By Edward O. Birch, Short Hills, N. J.
|Fig. 17. A planting of R. schlippenbachii in the garden of Edward Birch, Short Hills, N.J.|
The Quarterly Bulletin of the Society for January contained an article by the editor, "An Unseasonable Freeze," and it again brought to mind the hardiness of R. schlippenbachii which I have been growing as a hobby since 1928. I started the plants from seed which I obtained from Korea, and they have proved to be the toughest and most satisfactory plants in my garden. The seeds were planted in the open and the seedlings have never received any protection. During the past 28 years they have been much watered, and up to five years of age they received an annual feeding of cotton seed meal. Since that time they have been permanently planted in my garden and have received very little care and no feeding.
The large plants shown in the enclosed photo (Fig. 17) are growing amongst a thick undergrowth of pachysandra which has found its way into the bed from the border. We first thought it might be necessary to take out the pachysandra. After watching the growth of the plants carefully we found it did not affect the growth of the R. schlippenbachii so we have left it remain.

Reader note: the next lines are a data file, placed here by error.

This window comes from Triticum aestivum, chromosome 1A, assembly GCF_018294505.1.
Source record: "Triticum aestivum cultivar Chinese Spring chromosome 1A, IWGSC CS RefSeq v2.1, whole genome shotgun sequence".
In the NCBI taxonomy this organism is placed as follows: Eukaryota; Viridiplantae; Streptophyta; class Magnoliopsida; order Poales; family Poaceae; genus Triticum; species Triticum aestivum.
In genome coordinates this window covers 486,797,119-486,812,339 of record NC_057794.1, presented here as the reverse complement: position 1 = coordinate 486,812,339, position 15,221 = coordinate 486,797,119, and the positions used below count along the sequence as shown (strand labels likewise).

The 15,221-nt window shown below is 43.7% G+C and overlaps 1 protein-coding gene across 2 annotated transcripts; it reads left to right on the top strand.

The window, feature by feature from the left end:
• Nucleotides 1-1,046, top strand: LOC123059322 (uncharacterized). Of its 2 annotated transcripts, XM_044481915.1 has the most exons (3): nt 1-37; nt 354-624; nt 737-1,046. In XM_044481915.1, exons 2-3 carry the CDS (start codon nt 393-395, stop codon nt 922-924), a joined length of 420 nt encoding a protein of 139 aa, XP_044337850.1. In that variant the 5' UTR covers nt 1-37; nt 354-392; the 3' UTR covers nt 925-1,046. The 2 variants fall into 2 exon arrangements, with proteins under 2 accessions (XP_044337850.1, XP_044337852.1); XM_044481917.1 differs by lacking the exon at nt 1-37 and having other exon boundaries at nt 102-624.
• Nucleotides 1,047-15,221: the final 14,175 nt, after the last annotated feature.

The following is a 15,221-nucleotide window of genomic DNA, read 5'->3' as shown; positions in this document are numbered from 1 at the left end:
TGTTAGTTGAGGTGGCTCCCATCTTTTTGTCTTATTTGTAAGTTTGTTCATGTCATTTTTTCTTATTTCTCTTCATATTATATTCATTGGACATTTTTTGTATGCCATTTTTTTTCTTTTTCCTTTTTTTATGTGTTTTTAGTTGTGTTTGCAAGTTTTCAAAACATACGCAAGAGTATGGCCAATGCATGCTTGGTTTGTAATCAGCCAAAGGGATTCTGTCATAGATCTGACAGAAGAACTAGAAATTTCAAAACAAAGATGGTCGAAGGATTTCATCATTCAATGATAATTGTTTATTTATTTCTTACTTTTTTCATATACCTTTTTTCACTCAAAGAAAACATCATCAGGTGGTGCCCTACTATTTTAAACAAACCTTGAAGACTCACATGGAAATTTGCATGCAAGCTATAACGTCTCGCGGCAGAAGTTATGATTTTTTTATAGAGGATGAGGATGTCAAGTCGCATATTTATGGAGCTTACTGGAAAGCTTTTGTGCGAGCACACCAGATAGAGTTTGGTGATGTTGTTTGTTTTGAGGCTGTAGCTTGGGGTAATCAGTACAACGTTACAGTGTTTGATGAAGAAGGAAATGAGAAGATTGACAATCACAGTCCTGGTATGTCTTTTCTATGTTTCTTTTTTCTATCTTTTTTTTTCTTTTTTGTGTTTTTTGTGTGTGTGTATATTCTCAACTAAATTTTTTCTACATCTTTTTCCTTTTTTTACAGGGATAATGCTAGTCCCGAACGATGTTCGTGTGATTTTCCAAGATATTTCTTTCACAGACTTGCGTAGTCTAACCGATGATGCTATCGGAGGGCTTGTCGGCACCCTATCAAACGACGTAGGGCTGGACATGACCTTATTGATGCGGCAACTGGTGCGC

The photograph shown was taken about eight years ago but the plants are much larger now some even up to ten or twelve feet, and only shows the two sides, the other sides of the complete border are not shown. The trunks of the plants are now mostly over six inches in diameter, and are growing into trees. Had I known at the time of planting that they would grow to such proportions I would have planted them to better advantage. At the time I planted them various growers of azaleas and rhododendrons told me that I could not expect them to grow more than six feet in height. All who have seen them are surprised, and wonder if I have an exceptional strain. Curators of botanical gardens in the East who have seen R. schlippenbachii in many gardens state these plants are the best in the entire country. Year after year they are surprised and astounded at the growth of these plants. I have many other azaleas new and old but to me R. schlippenbachii is my favorite. Every spring there is the same profuse bloom and it never fails, hard winter or mild. In 1934 we had three weeks of continued -20° F. and even that year there was no change in the bloom. Since I have no glass protection the seedlings from these plants must take it the same way, since I am only interested in hardy plants. The way it appears now R. schlippenbachii will go on beyond the planter's life.
Plants have been grown from seed from these bushes in Canada, Maine, New Hampshire, Vermont and in the coldest sections with the same results.